Spray bottle

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Actuation of a nasal-spray bottle, used to deliver medication via the nostrils
Principle of operation of an atomizer

A spray bottle is a bottle that can squirt, spray or mist fluids. A common use for spray bottles is dispensing cool cleaners, cosmetics, and chemical specialties. Another wide use of spray bottles is mixing down concentrates such as pine oil with water.


While spray bottles existed long before the middle of the 20th century, they used a rubber bulb which was squeezed to produce the spray; the quickly-moving air siphoned fluid from the bottle. The rapid improvement in plastics after World War II increased the range of fluids that could be dispensed, and reduced the cost of the sprayers because assembly could be fully automated.

The Drackett company, manufacturers of Windex glass cleaner, was a leader in promoting spray bottles. Roger Drackett raised soybeans, converted the soybeans to plastic using technology purchased from Henry Ford, and was an investor in the Seaquist company, an early manufacturer of sprayers and closures. Initially, the brittle nature of early plastics required that sprayers be packaged in a cardboard box, and the sprayer inserted in the glass Windex bottle by the consumer. The cost in the manufacturing sprayers was also a factor; consumers would reuse the sprayers with bottle after bottle of glass cleaner. As plastics improved and the cost of sprayers dropped, manufacturers were able to ship products with the sprayer already in the bottle.

In the late 1960s, spray bottles with trigger-style actuators appeared and quickly became popular, as this design was less fatiguing to use. The original pump-style bottle remained more popular for applications like non-aerosol deodorants, where size was a factor and repeated pumps were not required.

Modern spray bottles[edit]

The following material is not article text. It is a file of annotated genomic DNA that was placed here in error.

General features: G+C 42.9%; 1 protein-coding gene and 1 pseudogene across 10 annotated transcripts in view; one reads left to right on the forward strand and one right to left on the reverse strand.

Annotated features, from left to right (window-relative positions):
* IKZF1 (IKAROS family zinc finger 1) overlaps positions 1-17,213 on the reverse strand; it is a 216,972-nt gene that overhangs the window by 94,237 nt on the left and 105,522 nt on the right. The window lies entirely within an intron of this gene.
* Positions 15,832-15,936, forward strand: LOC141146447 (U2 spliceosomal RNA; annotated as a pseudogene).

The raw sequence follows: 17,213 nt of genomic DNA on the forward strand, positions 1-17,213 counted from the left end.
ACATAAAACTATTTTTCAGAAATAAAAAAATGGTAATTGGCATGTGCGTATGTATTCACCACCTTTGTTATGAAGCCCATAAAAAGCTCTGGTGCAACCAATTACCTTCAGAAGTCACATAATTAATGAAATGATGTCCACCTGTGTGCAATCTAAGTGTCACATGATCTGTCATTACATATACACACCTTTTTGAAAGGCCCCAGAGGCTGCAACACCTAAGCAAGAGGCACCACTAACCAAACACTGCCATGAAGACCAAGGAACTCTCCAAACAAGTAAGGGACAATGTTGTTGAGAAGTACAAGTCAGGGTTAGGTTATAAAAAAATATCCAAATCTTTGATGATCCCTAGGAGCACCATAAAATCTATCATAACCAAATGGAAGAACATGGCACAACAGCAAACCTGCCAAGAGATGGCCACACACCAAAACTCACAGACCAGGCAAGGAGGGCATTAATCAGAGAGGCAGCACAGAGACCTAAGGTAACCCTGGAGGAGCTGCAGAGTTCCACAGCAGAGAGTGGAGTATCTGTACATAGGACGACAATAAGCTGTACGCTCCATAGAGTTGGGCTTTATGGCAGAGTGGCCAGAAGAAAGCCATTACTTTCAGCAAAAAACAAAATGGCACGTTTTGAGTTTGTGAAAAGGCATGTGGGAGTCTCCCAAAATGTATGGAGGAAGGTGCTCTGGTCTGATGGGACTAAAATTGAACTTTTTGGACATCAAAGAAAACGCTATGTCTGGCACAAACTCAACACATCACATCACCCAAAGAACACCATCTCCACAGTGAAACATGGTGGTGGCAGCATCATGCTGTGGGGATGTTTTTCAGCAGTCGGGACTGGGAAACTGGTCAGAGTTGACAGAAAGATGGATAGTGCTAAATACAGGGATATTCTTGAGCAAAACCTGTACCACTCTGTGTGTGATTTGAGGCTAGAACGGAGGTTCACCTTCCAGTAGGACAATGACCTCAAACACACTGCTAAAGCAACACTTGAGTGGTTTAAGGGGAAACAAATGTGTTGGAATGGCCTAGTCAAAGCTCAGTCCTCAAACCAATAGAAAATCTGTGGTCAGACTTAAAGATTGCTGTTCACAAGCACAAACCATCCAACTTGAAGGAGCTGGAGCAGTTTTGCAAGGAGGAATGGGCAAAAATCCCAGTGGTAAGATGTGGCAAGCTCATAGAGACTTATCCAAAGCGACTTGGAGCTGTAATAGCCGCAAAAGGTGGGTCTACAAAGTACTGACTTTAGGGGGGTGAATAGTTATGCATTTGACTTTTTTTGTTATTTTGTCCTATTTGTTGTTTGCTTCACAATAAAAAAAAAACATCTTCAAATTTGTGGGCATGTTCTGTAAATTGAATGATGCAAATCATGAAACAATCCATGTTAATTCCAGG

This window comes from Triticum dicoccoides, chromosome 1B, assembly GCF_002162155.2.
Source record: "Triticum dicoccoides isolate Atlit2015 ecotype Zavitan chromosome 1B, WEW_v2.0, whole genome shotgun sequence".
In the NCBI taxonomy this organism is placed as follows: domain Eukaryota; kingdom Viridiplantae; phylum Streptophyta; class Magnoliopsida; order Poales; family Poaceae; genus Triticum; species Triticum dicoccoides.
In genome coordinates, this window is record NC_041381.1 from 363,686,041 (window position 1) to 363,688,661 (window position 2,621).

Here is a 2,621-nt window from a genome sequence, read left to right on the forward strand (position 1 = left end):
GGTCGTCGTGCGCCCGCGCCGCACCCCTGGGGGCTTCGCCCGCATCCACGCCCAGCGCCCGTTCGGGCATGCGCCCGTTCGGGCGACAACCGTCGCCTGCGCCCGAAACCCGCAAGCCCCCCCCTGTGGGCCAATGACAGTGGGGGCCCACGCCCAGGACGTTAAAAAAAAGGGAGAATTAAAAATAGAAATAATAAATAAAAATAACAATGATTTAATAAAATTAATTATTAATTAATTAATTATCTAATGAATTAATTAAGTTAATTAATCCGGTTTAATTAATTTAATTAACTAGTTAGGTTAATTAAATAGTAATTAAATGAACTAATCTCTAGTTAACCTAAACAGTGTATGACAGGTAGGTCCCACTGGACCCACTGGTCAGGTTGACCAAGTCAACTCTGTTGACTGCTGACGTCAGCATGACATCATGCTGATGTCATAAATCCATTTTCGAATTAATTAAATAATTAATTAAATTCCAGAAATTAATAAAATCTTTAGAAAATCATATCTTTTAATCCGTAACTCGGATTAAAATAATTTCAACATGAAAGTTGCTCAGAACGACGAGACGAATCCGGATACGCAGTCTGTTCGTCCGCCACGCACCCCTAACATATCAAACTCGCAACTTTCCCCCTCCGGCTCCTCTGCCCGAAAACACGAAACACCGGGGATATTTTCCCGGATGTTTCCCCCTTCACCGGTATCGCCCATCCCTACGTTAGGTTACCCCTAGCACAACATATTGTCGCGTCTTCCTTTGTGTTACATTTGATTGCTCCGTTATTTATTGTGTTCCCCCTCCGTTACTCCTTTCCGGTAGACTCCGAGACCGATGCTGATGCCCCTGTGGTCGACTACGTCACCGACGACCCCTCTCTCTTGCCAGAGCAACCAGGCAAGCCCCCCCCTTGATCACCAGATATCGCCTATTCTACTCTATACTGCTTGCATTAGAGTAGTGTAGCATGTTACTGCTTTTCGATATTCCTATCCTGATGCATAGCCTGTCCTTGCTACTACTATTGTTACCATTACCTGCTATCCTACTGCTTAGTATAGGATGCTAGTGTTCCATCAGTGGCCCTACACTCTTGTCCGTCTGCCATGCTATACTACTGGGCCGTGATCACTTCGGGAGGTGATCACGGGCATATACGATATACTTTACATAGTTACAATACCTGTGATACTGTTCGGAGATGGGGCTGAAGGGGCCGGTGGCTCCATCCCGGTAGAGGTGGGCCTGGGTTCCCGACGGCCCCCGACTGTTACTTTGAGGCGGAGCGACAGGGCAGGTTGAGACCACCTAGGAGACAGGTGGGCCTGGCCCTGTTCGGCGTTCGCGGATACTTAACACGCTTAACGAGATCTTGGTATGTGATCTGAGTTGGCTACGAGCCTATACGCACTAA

Unlike the rubber bulb dispenser which primarily moved air with a small amount of fluid, modern spray bottles use a positive displacement pump that acts directly on the fluid. The pump draws liquid up a siphon tube from the bottom of the bottle and forces it through a nozzle. Depending on the sprayer, the nozzle may or may not be adjustable, so as to select between squirting a stream, aerosolizing a mist, or dispensing a spray.

In a spray bottle, the dispensing is powered by the user's efforts, as opposed to the spray can, in which the user simply actuates a valve and product is dispensed under pressure.

Several designs have been developed.[1][2][3] Some of the pumping mechanisms of spray bottles are similar to those of pump dispensers which are used for more viscous products.


See also[edit]


  1. ^ US4274560A, Emson, "Atomizing pump dispenser", published 1981 
  2. ^ USD406052S, Dumont, "Bottle with trigger pump", published 1979 
  3. ^ US8453950B2, Dennis, "Hose sprayer with integral dip tube", published 2011 
  4. ^ Cheng, Y S (2001), "Characterization of Nasal Spray Pumps and Deposition Pattern in a Replica of the Human Nasal Airway", Journal of Aerosol Medicine, 14 (2): 267–280, retrieved 2 June 2018

Standards, ASTM International[edit]

  • D3890 Standard Test Method for Number of Strokes to Prime a Mechanical Pump Dispenser
  • D4041 Standard Practice for Determining Spray Patterns of Mechanical Pump Dispensers
  • D4333 Test Method for the Compatibility of Mechanical Pump Dispenser Components
  • D4334 Standard Test Method for the Determination of the Dip Tube Retention of a Mechanical Pump Dispenser
  • D4335 Standard Test Method for Determination of Component Retention of a Mechanical Pump Dispenser
  • D4336 Standard Test Methods for Determination of the Output Per Stroke of a Mechanical Pump Dispenser
  • D6534 Standard Test Method for Determining the Peak Force-to-Actuate a Mechanical Pump Dispenser
  • D6535 Standard Test Method for Determining the Dip Tube Length of a Mechanical Pump Dispenser
  • D6536 Standard Test Method for Measuring the Dip Tube Length of a Mechanical Pump Dispenser
  • D6633 Standard Test Method for Basic Functional Stability of a Mechanical Pump Dispenser
  • D6654 Standard Test Method for Basic Storage Stability of a Mechanical Pump Dispenser

External links[edit]